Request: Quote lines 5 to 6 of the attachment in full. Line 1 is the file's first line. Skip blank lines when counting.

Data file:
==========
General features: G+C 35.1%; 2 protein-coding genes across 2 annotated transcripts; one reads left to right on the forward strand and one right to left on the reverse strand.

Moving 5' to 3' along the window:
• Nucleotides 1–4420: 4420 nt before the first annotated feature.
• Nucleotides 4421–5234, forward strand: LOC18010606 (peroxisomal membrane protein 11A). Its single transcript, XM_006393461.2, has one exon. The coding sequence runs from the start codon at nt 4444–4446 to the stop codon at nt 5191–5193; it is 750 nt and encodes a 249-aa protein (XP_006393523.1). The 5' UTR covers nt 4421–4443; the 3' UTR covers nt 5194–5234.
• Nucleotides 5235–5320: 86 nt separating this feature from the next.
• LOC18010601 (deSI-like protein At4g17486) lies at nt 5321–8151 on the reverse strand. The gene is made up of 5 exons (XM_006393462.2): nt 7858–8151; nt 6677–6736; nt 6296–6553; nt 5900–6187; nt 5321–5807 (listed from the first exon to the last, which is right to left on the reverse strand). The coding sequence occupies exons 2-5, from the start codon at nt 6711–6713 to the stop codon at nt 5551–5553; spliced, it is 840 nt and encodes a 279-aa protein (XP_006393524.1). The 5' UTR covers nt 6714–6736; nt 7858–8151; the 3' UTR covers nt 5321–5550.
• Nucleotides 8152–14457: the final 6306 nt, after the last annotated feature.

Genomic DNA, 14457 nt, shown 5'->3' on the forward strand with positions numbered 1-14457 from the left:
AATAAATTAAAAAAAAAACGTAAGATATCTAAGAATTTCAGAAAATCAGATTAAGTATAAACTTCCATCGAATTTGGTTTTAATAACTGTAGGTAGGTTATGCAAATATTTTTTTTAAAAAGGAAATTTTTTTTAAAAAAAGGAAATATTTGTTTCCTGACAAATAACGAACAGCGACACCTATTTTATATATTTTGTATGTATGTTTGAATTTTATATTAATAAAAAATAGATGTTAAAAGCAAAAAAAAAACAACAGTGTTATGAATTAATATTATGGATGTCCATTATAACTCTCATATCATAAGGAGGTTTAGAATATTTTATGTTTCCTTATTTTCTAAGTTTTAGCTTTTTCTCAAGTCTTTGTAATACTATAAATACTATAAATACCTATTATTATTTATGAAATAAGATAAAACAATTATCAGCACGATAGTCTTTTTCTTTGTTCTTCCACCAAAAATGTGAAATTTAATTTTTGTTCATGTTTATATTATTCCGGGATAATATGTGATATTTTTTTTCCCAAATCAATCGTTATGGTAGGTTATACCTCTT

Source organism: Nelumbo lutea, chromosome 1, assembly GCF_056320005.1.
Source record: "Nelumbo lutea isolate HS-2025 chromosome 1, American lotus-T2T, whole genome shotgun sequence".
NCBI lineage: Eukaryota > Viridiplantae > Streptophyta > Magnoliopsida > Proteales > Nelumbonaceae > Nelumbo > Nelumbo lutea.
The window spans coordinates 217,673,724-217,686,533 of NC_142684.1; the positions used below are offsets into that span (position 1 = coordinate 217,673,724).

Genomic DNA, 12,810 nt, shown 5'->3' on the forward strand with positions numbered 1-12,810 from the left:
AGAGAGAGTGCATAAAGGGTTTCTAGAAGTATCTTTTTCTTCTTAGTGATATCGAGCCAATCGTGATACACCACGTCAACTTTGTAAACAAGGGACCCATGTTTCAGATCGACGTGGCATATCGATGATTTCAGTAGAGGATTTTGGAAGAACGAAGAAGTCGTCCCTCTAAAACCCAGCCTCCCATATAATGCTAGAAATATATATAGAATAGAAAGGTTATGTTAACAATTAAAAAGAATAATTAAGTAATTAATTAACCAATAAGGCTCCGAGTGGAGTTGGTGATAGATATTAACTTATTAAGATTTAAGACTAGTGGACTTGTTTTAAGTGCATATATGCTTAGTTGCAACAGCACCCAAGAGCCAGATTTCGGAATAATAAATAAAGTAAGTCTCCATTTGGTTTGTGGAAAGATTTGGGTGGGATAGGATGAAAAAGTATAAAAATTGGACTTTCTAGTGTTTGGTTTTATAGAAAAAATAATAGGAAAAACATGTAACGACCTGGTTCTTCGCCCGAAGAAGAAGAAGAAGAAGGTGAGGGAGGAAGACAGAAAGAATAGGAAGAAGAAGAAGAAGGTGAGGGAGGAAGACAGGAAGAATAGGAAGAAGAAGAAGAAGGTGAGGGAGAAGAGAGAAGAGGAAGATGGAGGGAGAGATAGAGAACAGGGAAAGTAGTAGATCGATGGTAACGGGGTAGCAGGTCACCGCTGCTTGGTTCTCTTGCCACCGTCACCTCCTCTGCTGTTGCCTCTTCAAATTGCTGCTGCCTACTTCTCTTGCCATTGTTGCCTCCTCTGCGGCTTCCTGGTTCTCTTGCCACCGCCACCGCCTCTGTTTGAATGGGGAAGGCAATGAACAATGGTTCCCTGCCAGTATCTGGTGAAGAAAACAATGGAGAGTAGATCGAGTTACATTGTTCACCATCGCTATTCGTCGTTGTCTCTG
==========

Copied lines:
• Nucleotides 5235–5320: 86 nt separating this feature from the next.
• LOC18010601 (deSI-like protein At4g17486) lies at nt 5321–8151 on the reverse strand. The gene is made up of 5 exons (XM_006393462.2): nt 7858–8151; nt 6677–6736; nt 6296–6553; nt 5900–6187; nt 5321–5807 (listed from the first exon to the last, which is right to left on the reverse strand). The coding sequence occupies exons 2-5, from the start codon at nt 6711–6713 to the stop codon at nt 5551–5553; spliced, it is 840 nt and encodes a 279-aa protein (XP_006393524.1). The 5' UTR covers nt 6714–6736; nt 7858–8151; the 3' UTR covers nt 5321–5550.